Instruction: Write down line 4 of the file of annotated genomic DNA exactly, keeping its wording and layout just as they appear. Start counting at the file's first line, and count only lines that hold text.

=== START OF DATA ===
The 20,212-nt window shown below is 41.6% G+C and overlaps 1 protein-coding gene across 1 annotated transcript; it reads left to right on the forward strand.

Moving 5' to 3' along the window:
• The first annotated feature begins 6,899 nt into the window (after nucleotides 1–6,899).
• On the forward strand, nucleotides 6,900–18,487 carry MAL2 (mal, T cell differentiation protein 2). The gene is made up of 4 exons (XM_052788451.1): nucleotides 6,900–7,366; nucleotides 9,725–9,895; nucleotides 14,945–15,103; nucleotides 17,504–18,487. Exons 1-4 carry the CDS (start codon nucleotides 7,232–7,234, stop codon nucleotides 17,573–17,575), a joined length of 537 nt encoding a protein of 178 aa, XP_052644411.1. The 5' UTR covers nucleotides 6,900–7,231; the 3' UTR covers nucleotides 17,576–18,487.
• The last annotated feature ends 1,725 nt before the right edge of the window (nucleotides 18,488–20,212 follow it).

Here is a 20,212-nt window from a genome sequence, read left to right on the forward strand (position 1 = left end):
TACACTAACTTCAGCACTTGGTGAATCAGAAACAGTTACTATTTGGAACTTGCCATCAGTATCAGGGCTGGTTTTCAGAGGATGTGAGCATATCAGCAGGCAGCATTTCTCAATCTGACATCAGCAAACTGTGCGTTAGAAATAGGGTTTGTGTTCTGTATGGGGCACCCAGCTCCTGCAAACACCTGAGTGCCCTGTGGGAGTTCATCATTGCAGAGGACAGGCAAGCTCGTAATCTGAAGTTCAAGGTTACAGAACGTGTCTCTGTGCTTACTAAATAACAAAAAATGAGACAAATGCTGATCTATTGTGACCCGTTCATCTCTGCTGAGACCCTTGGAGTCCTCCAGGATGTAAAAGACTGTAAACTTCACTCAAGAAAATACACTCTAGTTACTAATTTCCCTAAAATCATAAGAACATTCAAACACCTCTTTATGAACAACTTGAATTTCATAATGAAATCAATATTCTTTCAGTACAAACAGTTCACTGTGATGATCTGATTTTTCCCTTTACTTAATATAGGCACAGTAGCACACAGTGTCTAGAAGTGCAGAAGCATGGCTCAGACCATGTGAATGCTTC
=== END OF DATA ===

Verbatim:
• On the forward strand, nucleotides 6,900–18,487 carry MAL2 (mal, T cell differentiation protein 2). The gene is made up of 4 exons (XM_052788451.1): nucleotides 6,900–7,366; nucleotides 9,725–9,895; nucleotides 14,945–15,103; nucleotides 17,504–18,487. Exons 1-4 carry the CDS (start codon nucleotides 7,232–7,234, stop codon nucleotides 17,573–17,575), a joined length of 537 nt encoding a protein of 178 aa, XP_052644411.1. The 5' UTR covers nucleotides 6,900–7,231; the 3' UTR covers nucleotides 17,576–18,487.